>$65,000??? That seems low. In 2000 a DC-9's scrap value was $250,000 (including engines that were at EOL).<

The "including engines" part being the key



Mangeons les French fries, mais surtout pratiquons avec fierte le French kiss
User currently offlineBennett123 From United Kingdom, joined Aug 2004, 7435 posts, RR: 3
Reply 11, posted (9 years 5 months 2 weeks 23 hours ago) and read 5060 times:

isitsafenow

Clearly you do not like the A300.

However it was also revolutionary.

It is a shame that neither of the initial A300B1's were saved.


User currently offlineDC10GUY From United States of America, joined Feb 2000, 2685 posts, RR: 6
Reply 12, posted (9 years 5 months 2 weeks 23 hours ago) and read 4997 times:

Bennett123, It is a shame they did not save the first A300, The first DC10 N101AA was cut up at GYR. I was very sad that it was slaughtered.


Next time try the old "dirty Sanchez" She'll love it !!!
User currently offline777STL From United States of America, joined Dec 2004, 3546 posts, RR: 3
Reply 13, posted (9 years 5 months 2 weeks 22 hours ago) and read 4960 times:

"My point here is that retirement likely will be more progressive...I doubt we will see 744s rushed into retirement."

Yes I realize they won't be retired all at once. My point was, 50 years down the road when they're nearly all gone, we're not going to be able to turn every single one of them into a museum or a restaurant or something.

-77



PHX based
User currently offlineNsfguy From , joined Dec 1969, posts, RR:
Reply 14, posted (9 years 5 months 2 weeks 21 hours ago) and read 4875 times:

$65.000 is for a hollow shell. Someone on anet presented a flyable L-1011 a few months ago for $250.000! I remember it well, timed out but still flyable with a ferry permit. The gear, avionics and engines are gone, as is anything that can remotely re used or sold on the 747 hulls. even many flaps and slats are somehow rebuilt for other planes.

User currently offlineBennett123 From United Kingdom, joined Aug 2004, 7435 posts, RR: 3
Reply 15, posted (9 years 5 months 2 weeks 14 hours ago) and read 3832 times:

DC10GUY

The second DC10 is still flying for Project Orbis, hopefully it will be preserved when it retires.


User currently offlineIsitsafenow From United States of America, joined Feb 2004, 4984 posts, RR: 24
Reply 16, posted (9 years 5 months 2 weeks 13 hours ago) and read 3450 times:

Bennet..I like it. My point is that its(the original)is over 25 years old. Paint Pepsi or Coke or Budweiser(now your talkin!!) on that plane, not a connie.
thx
safe



If two people agree on EVERYTHING, then one isn't necessary.
User currently offlineBennett123 From United Kingdom, joined Aug 2004, 7435 posts, RR: 3
Reply 17, posted (9 years 5 months 2 weeks 10 hours ago) and read 2643 times:

Isitsafenow

http://www.ukorbis.org/bins/content_page.asp?cid=6-50

This is the Orbis DC10 that I was referring to.

Hopefully in due course will go to a museum in it's present colours.

Let Pepsi have a standard airliner.


User currently offlineMD80Nut From United States of America, joined Jul 2003, 899 posts, RR: 9
Reply 18, posted (9 years 5 months 2 weeks 10 hours ago) and read 2598 times:

It's a shame to see old 747s getting cut up, but that's life. Hopefully a few will be preserved at museums.

>>It is a shame that neither of the initial A300B1's were saved.<<

I agree 100%. Airbus should have preserved one of them and put it on display in Tulouse. It's the airplane that got them started and put them on the map, and the first of the widebody twins. This is a classic aircraft that deserves recognition and preservation.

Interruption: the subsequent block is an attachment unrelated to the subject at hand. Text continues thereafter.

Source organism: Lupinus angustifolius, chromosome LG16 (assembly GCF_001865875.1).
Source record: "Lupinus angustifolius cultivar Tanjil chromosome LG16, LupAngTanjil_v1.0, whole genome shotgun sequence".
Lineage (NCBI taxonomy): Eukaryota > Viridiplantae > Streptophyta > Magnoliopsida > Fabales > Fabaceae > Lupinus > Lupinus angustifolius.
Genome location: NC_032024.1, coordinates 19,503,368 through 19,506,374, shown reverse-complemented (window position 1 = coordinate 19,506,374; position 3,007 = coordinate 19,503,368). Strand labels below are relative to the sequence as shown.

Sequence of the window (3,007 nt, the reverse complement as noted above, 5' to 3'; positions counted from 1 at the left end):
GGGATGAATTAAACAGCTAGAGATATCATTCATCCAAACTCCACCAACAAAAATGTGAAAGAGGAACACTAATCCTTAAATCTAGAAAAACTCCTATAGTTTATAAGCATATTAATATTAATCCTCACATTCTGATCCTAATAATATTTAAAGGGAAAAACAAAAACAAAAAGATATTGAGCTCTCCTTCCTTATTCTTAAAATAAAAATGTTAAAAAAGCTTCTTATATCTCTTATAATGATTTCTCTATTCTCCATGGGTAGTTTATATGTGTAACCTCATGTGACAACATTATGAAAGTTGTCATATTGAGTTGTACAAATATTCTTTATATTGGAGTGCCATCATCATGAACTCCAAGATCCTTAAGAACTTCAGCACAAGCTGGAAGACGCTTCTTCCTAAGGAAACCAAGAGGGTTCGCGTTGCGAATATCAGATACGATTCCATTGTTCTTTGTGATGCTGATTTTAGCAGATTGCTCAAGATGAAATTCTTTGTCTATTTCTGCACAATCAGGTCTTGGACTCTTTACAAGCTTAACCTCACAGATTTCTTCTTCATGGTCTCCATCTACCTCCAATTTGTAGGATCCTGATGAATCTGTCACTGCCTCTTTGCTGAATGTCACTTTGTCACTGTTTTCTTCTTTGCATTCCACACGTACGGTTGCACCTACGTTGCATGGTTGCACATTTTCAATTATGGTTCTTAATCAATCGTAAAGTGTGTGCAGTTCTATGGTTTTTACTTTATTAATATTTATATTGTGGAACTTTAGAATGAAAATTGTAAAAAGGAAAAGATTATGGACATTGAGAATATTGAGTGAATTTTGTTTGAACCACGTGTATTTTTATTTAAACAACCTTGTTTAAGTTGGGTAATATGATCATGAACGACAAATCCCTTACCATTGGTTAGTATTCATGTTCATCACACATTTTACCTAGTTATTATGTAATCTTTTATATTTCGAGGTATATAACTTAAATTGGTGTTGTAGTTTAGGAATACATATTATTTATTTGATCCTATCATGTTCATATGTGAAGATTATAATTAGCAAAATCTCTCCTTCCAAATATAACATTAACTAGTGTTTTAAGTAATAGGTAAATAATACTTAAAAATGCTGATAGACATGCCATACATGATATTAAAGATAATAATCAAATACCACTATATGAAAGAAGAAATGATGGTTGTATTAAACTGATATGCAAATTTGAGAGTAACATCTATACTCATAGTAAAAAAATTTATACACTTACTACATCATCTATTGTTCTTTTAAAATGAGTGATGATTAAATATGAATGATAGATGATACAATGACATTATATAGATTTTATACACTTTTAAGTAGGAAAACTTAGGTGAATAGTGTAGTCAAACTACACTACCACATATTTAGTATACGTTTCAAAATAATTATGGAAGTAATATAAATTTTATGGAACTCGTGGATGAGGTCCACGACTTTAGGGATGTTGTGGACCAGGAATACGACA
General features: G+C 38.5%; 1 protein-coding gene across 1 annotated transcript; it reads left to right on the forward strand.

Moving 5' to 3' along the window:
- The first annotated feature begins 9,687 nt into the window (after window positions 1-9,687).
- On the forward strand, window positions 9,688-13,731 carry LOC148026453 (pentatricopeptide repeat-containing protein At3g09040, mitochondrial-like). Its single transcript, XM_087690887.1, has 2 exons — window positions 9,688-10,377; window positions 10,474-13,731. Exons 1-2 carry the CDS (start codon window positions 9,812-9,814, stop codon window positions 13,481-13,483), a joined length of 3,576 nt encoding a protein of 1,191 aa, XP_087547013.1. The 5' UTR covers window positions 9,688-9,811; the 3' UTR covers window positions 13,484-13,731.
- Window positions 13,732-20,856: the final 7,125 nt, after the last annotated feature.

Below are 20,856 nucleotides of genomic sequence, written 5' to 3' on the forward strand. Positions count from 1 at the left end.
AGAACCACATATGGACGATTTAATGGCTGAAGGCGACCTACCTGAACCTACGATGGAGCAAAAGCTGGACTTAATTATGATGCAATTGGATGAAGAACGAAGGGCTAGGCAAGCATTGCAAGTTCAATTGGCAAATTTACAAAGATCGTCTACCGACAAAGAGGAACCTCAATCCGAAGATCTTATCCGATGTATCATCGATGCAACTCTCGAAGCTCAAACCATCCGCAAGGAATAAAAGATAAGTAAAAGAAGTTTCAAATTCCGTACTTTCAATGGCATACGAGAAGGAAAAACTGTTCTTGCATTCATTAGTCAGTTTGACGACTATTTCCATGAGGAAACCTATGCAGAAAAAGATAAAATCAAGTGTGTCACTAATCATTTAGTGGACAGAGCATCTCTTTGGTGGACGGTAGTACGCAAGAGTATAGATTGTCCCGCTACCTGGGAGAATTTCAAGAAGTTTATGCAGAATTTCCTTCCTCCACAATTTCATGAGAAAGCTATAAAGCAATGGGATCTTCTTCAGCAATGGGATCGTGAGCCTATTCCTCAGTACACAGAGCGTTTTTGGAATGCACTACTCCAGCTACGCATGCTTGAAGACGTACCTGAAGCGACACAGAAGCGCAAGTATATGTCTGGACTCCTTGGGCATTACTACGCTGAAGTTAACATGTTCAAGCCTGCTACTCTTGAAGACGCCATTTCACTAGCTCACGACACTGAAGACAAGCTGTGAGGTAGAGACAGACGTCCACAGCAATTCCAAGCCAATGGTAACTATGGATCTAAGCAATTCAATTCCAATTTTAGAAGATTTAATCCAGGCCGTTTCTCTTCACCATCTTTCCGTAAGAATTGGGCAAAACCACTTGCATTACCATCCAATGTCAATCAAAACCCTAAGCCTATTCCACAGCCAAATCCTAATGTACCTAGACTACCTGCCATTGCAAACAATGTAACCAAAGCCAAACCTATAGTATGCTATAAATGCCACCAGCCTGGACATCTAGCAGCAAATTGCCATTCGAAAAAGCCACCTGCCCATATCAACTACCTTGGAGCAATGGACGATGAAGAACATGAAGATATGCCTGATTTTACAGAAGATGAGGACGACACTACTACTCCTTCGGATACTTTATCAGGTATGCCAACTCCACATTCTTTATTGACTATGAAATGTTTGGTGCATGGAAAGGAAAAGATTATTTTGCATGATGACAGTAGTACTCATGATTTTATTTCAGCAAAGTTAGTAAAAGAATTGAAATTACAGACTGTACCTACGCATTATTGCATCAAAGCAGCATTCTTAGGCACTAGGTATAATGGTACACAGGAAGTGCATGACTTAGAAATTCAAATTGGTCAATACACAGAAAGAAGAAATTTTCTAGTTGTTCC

Cheers, Ralph



Fly Douglas Jets DC-8 / DC-9 / DC-10 / MD80 / MD11 / MD90 / 717
User currently offlineClipperNo1 From Germany, joined May 1999, 672 posts, RR: 2
Reply 19, posted (9 years 5 months 2 weeks 8 hours ago) and read 2534 times:

With the current shortage of steel worldwide, I guess there's a quick buck to be made right now, so they will probably accelarate the break-up processes.
These old kerosene-guzzling airliners (like classic 747s) sadly have no use left in them, with the high oil prizes of today. So they "cash" them in.



"I really don't know one plane from the other. To me they are just marginal costs with wings."� Alfred Kahn, 1977
User currently offlineLTBEWR From United States of America, joined Jan 2004, 13029 posts, RR: 12
Reply 20, posted (9 years 5 months 2 weeks 7 hours ago) and read 2463 times:

Aircraft are mostly aluminum, not steel. Recycled Aluminum is a lot cheaper than new product, especially for most uses (like beverage cans). While removal of the paint, removal of fluids, has to take place, it is still cheaper that new. Besides, if an aircraft is no longer usable due to safety, or uneconomical to operate, just like a car, then it's time to be recycled.
If you worry about some 747's being perserved, don't - the 1st 747 & 737's built by Boeing, reside at the Seattle Museum of Flight (although one cannot go into them at this time). They also have a Concorde (BA), an early 727, the second Air Force One 707 there too. You can go into the Concorde and 707. While it is great to perserve more 747's it is expensive to do so in terms of maintenance and space required. This is further compounded by the financial situations of almost all airlines.


User currently offline57AZ From United States of America, joined Nov 2004, 2550 posts, RR: 2
Reply 21, posted (9 years 5 months 2 weeks 7 hours ago) and read 2407 times:

Also bear in mind that, due to the tax laws pertaining to museums, any donations or outside fundings sources are taxable if there is a direct link between the museum and a for profit organization. The Museum of Flight in Seattle is almost certainly a separate organization with no legal ties to the Boeing Corporation though they may have started it. Another good example is the Baltimore and Ohio Railroad Museum in Baltimore, Maryland. They were founded at the turn of the last century as part of the Baltimore and Ohio Railroad's operating department-charged with the preservation of historic equipment for corporate use. Eventually the collection grew so large that it was put on permanant display at historic Mount Clare Shops for public viewing. However, the museum still remained an official railroad department so it was ineligible for historic preservation funds and grants. CSXT realized this was a major handicap for the museum and did not fit in with the mission of the railroad. Wisely, they spun the museum off after taking legal steps to ensure the future of the museum and agreeing to sponsor the museum. Preserving historic items such as airplanes and trains is not as easy as one might think.


"When a man runs on railroads over half of his lifetime he is fit for nothing else-and at times he don't know that."